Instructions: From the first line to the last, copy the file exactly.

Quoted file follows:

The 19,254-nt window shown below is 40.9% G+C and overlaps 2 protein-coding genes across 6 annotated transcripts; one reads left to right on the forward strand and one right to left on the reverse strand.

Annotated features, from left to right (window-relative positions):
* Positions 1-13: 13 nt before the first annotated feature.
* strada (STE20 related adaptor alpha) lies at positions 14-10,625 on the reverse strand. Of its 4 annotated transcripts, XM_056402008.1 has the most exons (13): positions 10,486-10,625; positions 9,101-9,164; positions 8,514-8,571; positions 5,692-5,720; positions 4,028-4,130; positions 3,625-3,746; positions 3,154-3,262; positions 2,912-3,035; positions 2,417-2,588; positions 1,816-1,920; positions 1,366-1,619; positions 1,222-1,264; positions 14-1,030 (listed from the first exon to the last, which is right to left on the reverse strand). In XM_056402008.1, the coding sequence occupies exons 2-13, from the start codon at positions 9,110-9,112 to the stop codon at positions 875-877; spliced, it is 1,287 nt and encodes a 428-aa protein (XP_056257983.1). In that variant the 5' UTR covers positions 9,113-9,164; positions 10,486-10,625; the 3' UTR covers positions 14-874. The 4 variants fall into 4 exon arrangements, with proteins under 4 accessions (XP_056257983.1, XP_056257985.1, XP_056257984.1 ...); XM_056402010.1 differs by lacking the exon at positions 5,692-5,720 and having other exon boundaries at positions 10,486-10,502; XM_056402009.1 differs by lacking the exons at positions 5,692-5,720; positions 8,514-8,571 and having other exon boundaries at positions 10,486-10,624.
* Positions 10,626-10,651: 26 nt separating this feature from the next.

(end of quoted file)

The 19,254-nt window shown below is 40.9% G+C and overlaps 2 protein-coding genes across 6 annotated transcripts; one reads left to right on the forward strand and one right to left on the reverse strand.

Annotated features, from left to right (window-relative positions):
* Positions 1-13: 13 nt before the first annotated feature.
* strada (STE20 related adaptor alpha) lies at positions 14-10,625 on the reverse strand. Of its 4 annotated transcripts, XM_056402008.1 has the most exons (13): positions 10,486-10,625; positions 9,101-9,164; positions 8,514-8,571; positions 5,692-5,720; positions 4,028-4,130; positions 3,625-3,746; positions 3,154-3,262; positions 2,912-3,035; positions 2,417-2,588; positions 1,816-1,920; positions 1,366-1,619; positions 1,222-1,264; positions 14-1,030 (listed from the first exon to the last, which is right to left on the reverse strand). In XM_056402008.1, the coding sequence occupies exons 2-13, from the start codon at positions 9,110-9,112 to the stop codon at positions 875-877; spliced, it is 1,287 nt and encodes a 428-aa protein (XP_056257983.1). In that variant the 5' UTR covers positions 9,113-9,164; positions 10,486-10,625; the 3' UTR covers positions 14-874. The 4 variants fall into 4 exon arrangements, with proteins under 4 accessions (XP_056257983.1, XP_056257985.1, XP_056257984.1 ...); XM_056402010.1 differs by lacking the exon at positions 5,692-5,720 and having other exon boundaries at positions 10,486-10,502; XM_056402009.1 differs by lacking the exons at positions 5,692-5,720; positions 8,514-8,571 and having other exon boundaries at positions 10,486-10,624.
* Positions 10,626-10,651: 26 nt separating this feature from the next.